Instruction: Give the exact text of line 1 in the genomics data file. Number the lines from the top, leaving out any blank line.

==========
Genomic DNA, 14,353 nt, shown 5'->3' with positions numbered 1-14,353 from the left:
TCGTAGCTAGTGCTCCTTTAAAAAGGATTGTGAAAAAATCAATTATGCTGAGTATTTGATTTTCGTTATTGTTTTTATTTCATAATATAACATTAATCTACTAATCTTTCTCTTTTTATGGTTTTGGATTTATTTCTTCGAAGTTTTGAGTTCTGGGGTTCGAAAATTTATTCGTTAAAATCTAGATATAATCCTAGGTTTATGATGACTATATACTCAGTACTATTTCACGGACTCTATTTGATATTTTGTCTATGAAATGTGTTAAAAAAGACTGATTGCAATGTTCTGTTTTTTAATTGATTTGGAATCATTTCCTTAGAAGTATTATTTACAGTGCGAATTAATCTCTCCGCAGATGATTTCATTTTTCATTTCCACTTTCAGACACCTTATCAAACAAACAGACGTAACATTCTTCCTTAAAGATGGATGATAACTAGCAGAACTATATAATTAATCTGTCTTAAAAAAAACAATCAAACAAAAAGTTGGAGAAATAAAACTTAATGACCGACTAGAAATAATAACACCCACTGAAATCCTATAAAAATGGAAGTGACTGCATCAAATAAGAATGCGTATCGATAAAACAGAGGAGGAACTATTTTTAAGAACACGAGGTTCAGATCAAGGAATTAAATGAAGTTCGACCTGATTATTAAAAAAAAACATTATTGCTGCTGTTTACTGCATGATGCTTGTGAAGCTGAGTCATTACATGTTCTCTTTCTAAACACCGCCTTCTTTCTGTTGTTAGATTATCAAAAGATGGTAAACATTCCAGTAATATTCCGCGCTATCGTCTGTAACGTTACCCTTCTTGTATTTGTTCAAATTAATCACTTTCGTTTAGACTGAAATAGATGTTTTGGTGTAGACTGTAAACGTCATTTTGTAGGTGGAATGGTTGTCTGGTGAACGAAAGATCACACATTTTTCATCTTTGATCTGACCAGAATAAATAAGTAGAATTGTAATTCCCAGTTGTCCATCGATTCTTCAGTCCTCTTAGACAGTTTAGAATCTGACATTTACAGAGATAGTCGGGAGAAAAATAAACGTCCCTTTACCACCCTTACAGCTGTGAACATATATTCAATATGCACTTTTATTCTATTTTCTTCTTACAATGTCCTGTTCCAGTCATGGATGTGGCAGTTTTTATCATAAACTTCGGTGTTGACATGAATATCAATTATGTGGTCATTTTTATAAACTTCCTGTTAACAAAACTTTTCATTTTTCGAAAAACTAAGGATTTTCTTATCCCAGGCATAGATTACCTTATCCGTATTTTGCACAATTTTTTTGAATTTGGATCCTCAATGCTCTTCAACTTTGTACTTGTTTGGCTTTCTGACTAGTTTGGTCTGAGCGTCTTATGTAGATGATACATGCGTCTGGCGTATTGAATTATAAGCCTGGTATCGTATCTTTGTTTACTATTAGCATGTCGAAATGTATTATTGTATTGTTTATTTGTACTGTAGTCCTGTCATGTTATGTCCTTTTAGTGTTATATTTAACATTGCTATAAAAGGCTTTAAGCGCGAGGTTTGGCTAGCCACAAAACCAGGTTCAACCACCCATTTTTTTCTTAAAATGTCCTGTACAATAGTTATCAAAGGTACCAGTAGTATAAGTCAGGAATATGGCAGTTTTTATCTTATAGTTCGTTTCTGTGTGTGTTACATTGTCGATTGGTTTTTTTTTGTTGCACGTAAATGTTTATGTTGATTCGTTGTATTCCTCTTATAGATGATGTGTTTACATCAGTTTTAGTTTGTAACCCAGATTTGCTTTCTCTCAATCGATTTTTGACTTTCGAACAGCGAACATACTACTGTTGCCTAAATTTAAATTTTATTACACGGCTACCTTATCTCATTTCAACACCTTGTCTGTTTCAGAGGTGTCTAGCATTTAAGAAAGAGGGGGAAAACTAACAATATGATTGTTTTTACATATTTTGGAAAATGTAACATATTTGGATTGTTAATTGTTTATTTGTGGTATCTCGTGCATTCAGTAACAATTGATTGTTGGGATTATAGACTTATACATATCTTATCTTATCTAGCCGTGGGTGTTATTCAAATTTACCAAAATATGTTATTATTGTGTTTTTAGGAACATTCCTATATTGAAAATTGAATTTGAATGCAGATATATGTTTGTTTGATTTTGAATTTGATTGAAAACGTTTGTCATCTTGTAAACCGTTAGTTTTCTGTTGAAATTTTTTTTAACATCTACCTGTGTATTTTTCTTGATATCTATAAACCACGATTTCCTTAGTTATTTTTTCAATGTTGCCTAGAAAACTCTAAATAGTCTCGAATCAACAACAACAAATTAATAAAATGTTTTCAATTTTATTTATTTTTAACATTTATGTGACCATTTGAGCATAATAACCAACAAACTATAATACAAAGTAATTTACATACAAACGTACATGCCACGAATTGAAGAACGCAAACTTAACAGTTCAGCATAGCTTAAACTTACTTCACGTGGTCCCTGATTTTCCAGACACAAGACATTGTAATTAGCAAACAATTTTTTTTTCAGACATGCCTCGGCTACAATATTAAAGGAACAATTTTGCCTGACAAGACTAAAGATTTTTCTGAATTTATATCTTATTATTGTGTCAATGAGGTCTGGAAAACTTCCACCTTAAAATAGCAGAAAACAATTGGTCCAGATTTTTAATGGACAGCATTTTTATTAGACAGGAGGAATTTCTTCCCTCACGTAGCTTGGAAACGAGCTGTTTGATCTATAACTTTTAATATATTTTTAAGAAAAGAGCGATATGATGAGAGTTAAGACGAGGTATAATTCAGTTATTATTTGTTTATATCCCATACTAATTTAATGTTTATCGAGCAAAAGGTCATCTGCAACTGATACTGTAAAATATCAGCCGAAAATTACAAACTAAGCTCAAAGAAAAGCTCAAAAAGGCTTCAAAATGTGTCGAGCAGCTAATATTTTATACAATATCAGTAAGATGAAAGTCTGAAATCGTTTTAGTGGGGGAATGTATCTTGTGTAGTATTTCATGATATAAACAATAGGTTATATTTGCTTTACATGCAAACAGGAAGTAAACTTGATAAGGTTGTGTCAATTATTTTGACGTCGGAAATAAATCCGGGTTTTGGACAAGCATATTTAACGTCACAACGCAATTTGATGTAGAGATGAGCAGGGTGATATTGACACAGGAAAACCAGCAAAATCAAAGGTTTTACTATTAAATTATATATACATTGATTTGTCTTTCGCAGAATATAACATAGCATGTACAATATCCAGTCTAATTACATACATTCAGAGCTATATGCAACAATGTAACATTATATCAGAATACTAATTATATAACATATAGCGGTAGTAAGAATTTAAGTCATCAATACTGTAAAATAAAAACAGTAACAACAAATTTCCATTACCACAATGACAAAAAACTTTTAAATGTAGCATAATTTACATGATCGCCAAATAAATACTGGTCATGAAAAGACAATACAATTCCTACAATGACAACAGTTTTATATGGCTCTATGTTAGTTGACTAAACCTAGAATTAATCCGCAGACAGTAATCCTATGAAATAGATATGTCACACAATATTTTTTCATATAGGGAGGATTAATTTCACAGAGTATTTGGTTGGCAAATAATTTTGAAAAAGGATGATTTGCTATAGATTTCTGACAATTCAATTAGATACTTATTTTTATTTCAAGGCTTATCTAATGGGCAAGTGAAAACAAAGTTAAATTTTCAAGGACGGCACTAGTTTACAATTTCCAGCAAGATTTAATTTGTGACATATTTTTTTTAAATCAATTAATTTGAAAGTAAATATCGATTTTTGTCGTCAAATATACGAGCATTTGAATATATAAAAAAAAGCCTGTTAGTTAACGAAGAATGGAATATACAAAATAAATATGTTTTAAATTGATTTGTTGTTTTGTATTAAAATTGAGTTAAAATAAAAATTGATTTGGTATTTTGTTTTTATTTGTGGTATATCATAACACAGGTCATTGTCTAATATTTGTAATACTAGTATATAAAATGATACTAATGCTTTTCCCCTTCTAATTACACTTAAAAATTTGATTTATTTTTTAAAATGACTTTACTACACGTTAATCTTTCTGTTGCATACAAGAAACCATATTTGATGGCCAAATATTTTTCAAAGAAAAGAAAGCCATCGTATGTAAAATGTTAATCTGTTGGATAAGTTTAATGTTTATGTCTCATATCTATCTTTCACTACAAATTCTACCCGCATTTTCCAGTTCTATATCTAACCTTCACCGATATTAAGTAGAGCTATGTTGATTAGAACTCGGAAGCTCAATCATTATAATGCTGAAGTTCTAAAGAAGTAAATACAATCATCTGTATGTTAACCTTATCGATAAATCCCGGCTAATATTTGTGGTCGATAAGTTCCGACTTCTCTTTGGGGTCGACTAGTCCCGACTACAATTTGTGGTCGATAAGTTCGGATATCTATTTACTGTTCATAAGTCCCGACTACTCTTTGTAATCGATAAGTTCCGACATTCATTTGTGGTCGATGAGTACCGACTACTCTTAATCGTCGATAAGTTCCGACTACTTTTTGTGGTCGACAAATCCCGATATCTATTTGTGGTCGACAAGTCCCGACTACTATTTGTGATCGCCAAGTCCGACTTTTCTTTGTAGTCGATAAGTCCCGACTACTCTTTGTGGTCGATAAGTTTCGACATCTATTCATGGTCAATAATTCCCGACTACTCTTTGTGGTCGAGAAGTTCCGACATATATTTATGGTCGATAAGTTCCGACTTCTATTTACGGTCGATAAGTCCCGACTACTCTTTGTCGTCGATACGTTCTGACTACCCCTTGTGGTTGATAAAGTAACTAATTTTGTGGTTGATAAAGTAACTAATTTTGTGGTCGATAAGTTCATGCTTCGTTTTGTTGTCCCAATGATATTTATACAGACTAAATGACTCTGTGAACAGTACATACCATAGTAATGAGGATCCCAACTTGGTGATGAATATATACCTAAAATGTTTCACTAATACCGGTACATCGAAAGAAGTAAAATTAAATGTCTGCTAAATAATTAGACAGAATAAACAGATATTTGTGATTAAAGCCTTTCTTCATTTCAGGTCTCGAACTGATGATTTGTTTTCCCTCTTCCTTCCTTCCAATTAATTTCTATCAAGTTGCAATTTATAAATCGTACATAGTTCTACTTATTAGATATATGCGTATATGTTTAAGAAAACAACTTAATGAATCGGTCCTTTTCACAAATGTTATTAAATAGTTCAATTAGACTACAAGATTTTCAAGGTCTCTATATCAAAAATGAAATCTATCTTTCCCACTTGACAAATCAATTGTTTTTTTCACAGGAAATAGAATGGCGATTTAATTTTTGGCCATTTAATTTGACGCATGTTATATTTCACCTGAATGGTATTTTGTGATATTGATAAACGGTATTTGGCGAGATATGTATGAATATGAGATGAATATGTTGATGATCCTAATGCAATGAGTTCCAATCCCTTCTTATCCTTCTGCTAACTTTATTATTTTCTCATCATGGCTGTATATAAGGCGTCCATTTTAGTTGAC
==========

Genomic DNA, 14,353 nt, shown 5'->3' with positions numbered 1-14,353 from the left: